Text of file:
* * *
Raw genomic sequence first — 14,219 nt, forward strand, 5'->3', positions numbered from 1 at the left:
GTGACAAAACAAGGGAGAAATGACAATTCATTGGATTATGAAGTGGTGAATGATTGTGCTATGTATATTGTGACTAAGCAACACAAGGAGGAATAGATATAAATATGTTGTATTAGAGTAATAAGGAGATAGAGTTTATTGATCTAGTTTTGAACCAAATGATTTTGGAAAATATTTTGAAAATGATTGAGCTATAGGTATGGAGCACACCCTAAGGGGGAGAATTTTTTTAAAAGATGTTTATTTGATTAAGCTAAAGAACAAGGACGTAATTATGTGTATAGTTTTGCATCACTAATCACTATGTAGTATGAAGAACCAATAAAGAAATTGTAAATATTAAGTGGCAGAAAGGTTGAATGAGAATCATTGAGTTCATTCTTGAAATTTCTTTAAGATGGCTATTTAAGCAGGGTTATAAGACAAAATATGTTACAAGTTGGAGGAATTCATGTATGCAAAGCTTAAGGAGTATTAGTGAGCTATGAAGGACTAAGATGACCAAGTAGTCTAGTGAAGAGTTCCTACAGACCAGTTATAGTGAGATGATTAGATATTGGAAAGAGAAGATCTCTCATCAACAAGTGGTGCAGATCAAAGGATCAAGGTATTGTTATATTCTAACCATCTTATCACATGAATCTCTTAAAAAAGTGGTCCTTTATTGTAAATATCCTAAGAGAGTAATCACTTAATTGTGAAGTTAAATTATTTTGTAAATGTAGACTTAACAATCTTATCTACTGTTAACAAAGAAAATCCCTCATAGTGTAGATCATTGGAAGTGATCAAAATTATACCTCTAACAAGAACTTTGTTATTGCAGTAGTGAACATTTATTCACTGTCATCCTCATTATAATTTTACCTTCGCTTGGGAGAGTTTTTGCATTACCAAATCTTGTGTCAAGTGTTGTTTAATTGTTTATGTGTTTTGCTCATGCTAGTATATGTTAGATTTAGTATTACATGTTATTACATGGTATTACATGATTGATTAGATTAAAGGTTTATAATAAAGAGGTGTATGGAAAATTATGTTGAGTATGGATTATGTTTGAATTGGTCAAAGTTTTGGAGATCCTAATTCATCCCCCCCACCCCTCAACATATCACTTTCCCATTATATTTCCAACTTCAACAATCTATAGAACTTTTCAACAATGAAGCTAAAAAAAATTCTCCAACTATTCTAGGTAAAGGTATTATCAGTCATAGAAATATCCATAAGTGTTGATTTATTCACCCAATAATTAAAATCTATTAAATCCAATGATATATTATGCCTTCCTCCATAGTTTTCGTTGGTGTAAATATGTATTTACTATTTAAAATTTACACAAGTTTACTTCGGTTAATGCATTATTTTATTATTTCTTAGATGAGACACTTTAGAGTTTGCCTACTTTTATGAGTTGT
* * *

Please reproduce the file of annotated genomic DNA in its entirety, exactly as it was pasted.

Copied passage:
Raw genomic sequence first — 14,219 nt, forward strand, 5'->3', positions numbered from 1 at the left:
GTGACAAAACAAGGGAGAAATGACAATTCATTGGATTATGAAGTGGTGAATGATTGTGCTATGTATATTGTGACTAAGCAACACAAGGAGGAATAGATATAAATATGTTGTATTAGAGTAATAAGGAGATAGAGTTTATTGATCTAGTTTTGAACCAAATGATTTTGGAAAATATTTTGAAAATGATTGAGCTATAGGTATGGAGCACACCCTAAGGGGGAGAATTTTTTTAAAAGATGTTTATTTGATTAAGCTAAAGAACAAGGACGTAATTATGTGTATAGTTTTGCATCACTAATCACTATGTAGTATGAAGAACCAATAAAGAAATTGTAAATATTAAGTGGCAGAAAGGTTGAATGAGAATCATTGAGTTCATTCTTGAAATTTCTTTAAGATGGCTATTTAAGCAGGGTTATAAGACAAAATATGTTACAAGTTGGAGGAATTCATGTATGCAAAGCTTAAGGAGTATTAGTGAGCTATGAAGGACTAAGATGACCAAGTAGTCTAGTGAAGAGTTCCTACAGACCAGTTATAGTGAGATGATTAGATATTGGAAAGAGAAGATCTCTCATCAACAAGTGGTGCAGATCAAAGGATCAAGGTATTGTTATATTCTAACCATCTTATCACATGAATCTCTTAAAAAAGTGGTCCTTTATTGTAAATATCCTAAGAGAGTAATCACTTAATTGTGAAGTTAAATTATTTTGTAAATGTAGACTTAACAATCTTATCTACTGTTAACAAAGAAAATCCCTCATAGTGTAGATCATTGGAAGTGATCAAAATTATACCTCTAACAAGAACTTTGTTATTGCAGTAGTGAACATTTATTCACTGTCATCCTCATTATAATTTTACCTTCGCTTGGGAGAGTTTTTGCATTACCAAATCTTGTGTCAAGTGTTGTTTAATTGTTTATGTGTTTTGCTCATGCTAGTATATGTTAGATTTAGTATTACATGTTATTACATGGTATTACATGATTGATTAGATTAAAGGTTTATAATAAAGAGGTGTATGGAAAATTATGTTGAGTATGGATTATGTTTGAATTGGTCAAAGTTTTGGAGATCCTAATTCATCCCCCCCACCCCTCAACATATCACTTTCCCATTATATTTCCAACTTCAACAATCTATAGAACTTTTCAACAATGAAGCTAAAAAAAATTCTCCAACTATTCTAGGTAAAGGTATTATCAGTCATAGAAATATCCATAAGTGTTGATTTATTCACCCAATAATTAAAATCTATTAAATCCAATGATATATTATGCCTTCCTCCATAGTTTTCGTTGGTGTAAATATGTATTTACTATTTAAAATTTACACAAGTTTACTTCGGTTAATGCATTATTTTATTATTTCTTAGATGAGACACTTTAGAGTTTGCCTACTTTTATGAGTTGT